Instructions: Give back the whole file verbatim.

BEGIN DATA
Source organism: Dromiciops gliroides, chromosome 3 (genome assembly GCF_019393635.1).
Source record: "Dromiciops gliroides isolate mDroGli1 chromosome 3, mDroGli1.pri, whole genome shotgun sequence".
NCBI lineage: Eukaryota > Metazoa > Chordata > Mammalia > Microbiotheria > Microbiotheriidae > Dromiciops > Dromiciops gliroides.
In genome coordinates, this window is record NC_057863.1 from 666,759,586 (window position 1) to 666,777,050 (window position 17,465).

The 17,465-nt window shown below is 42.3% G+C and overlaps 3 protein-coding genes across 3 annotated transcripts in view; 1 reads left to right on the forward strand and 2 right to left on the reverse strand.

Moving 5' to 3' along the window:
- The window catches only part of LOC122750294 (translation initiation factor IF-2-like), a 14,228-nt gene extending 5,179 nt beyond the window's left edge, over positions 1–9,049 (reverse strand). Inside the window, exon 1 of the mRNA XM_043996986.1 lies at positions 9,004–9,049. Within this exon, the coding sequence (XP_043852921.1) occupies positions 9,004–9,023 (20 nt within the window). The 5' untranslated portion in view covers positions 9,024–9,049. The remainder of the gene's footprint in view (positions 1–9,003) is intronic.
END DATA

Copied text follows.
Source organism: Dromiciops gliroides, chromosome 3 (genome assembly GCF_019393635.1).
Source record: "Dromiciops gliroides isolate mDroGli1 chromosome 3, mDroGli1.pri, whole genome shotgun sequence".
NCBI lineage: Eukaryota > Metazoa > Chordata > Mammalia > Microbiotheria > Microbiotheriidae > Dromiciops > Dromiciops gliroides.
In genome coordinates, this window is record NC_057863.1 from 666,759,586 (window position 1) to 666,777,050 (window position 17,465).

The 17,465-nt window shown below is 42.3% G+C and overlaps 3 protein-coding genes across 3 annotated transcripts in view; 1 reads left to right on the forward strand and 2 right to left on the reverse strand.

Moving 5' to 3' along the window:
- The window catches only part of LOC122750294 (translation initiation factor IF-2-like), a 14,228-nt gene extending 5,179 nt beyond the window's left edge, over positions 1–9,049 (reverse strand). Inside the window, exon 1 of the mRNA XM_043996986.1 lies at positions 9,004–9,049. Within this exon, the coding sequence (XP_043852921.1) occupies positions 9,004–9,023 (20 nt within the window). The 5' untranslated portion in view covers positions 9,024–9,049. The remainder of the gene's footprint in view (positions 1–9,003) is intronic.